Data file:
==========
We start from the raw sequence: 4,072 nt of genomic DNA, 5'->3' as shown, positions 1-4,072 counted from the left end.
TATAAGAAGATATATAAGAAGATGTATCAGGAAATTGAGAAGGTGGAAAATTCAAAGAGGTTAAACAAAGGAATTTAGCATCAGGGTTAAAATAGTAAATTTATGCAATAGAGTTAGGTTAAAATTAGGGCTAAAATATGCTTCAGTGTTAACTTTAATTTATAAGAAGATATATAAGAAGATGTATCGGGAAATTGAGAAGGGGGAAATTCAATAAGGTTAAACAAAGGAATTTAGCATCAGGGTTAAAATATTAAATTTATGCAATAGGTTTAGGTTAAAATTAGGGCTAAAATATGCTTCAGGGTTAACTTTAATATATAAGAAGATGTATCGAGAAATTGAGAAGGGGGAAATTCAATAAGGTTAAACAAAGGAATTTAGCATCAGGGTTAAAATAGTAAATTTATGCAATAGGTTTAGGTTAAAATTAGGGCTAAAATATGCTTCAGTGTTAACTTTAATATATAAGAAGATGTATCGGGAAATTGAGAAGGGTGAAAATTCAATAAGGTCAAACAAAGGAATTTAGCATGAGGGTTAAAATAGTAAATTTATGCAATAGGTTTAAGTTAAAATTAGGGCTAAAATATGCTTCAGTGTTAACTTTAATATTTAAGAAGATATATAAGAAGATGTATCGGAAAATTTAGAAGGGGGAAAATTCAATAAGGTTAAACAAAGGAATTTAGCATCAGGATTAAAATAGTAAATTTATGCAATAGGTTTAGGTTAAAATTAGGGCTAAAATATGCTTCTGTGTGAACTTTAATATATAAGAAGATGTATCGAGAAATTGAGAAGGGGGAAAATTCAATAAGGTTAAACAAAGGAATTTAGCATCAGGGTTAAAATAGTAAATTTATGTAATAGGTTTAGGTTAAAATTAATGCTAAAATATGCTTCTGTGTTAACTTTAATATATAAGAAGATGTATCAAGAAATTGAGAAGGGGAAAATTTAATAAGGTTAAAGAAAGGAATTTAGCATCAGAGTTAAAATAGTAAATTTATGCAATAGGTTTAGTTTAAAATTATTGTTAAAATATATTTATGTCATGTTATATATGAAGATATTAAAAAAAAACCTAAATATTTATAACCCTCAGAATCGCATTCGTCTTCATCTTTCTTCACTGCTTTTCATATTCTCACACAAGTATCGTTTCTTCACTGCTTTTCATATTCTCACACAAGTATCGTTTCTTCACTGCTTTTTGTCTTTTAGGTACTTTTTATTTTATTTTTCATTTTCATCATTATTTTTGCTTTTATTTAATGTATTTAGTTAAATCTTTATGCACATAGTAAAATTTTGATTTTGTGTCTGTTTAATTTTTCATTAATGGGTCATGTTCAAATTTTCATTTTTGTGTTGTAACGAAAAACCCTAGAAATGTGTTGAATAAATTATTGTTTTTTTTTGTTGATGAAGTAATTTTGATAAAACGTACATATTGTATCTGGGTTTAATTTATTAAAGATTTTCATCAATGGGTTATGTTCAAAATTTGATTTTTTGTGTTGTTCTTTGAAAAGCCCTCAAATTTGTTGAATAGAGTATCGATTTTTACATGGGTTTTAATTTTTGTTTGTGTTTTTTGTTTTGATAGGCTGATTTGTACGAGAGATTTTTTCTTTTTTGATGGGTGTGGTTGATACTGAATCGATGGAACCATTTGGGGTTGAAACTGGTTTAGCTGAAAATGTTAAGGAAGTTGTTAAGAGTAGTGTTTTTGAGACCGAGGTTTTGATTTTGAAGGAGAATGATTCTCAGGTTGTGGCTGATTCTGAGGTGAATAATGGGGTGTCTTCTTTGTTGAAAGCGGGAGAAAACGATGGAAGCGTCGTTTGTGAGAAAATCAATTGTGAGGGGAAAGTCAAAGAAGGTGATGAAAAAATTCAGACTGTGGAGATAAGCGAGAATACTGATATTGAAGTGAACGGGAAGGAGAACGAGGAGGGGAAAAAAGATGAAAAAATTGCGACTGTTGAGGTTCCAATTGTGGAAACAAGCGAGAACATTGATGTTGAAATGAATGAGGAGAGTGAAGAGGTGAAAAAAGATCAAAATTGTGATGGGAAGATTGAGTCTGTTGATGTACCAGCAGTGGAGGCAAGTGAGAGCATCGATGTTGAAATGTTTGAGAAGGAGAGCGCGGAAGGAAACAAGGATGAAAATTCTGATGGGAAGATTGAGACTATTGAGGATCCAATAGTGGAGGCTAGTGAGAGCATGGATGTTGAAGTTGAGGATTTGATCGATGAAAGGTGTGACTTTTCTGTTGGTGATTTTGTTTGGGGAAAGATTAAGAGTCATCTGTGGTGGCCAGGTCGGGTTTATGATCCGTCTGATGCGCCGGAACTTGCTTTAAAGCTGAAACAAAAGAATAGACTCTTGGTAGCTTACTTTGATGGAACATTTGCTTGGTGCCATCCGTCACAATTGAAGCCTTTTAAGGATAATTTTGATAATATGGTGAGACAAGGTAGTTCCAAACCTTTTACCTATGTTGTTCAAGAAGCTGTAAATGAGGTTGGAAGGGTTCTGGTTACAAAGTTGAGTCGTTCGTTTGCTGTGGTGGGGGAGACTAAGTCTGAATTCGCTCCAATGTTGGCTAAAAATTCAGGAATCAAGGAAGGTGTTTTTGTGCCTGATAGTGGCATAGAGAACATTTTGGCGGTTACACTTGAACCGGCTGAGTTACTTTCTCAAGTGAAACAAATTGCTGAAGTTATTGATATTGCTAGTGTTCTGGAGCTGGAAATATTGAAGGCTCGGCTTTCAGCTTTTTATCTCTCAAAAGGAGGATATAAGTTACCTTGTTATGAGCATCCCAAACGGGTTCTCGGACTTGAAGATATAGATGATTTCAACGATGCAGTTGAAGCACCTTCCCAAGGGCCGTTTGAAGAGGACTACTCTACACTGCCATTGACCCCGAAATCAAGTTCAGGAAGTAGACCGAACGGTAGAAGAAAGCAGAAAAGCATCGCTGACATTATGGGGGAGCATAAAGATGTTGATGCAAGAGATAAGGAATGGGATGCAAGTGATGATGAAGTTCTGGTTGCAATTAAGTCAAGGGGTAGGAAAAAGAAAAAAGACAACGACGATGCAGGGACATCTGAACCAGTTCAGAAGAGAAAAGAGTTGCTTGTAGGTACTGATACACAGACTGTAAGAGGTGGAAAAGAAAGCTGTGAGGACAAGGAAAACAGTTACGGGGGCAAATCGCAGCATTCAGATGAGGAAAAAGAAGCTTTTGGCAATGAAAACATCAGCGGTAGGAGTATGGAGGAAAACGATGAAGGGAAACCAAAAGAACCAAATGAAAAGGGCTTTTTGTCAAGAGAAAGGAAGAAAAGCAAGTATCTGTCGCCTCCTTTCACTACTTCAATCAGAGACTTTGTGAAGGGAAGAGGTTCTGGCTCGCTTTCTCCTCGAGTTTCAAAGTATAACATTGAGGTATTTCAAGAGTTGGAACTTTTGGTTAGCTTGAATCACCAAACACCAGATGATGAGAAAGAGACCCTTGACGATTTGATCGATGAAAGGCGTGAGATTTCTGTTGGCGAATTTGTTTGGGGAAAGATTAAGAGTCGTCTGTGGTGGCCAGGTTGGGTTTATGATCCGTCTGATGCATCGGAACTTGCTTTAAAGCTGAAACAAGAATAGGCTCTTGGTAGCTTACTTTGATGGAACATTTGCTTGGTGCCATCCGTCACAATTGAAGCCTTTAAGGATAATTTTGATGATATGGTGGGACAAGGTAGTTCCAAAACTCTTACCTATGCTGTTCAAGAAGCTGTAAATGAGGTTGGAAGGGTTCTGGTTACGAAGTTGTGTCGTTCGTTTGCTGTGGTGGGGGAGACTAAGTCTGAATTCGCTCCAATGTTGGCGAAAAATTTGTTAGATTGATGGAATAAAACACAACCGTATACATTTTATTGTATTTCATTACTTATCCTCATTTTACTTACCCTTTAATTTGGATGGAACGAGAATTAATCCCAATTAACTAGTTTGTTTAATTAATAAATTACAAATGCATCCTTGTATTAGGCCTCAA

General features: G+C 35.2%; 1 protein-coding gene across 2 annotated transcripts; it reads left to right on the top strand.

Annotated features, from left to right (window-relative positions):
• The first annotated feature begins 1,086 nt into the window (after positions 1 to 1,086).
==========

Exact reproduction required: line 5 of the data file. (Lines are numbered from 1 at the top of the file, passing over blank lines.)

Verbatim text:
• The first annotated feature begins 1,086 nt into the window (after positions 1 to 1,086).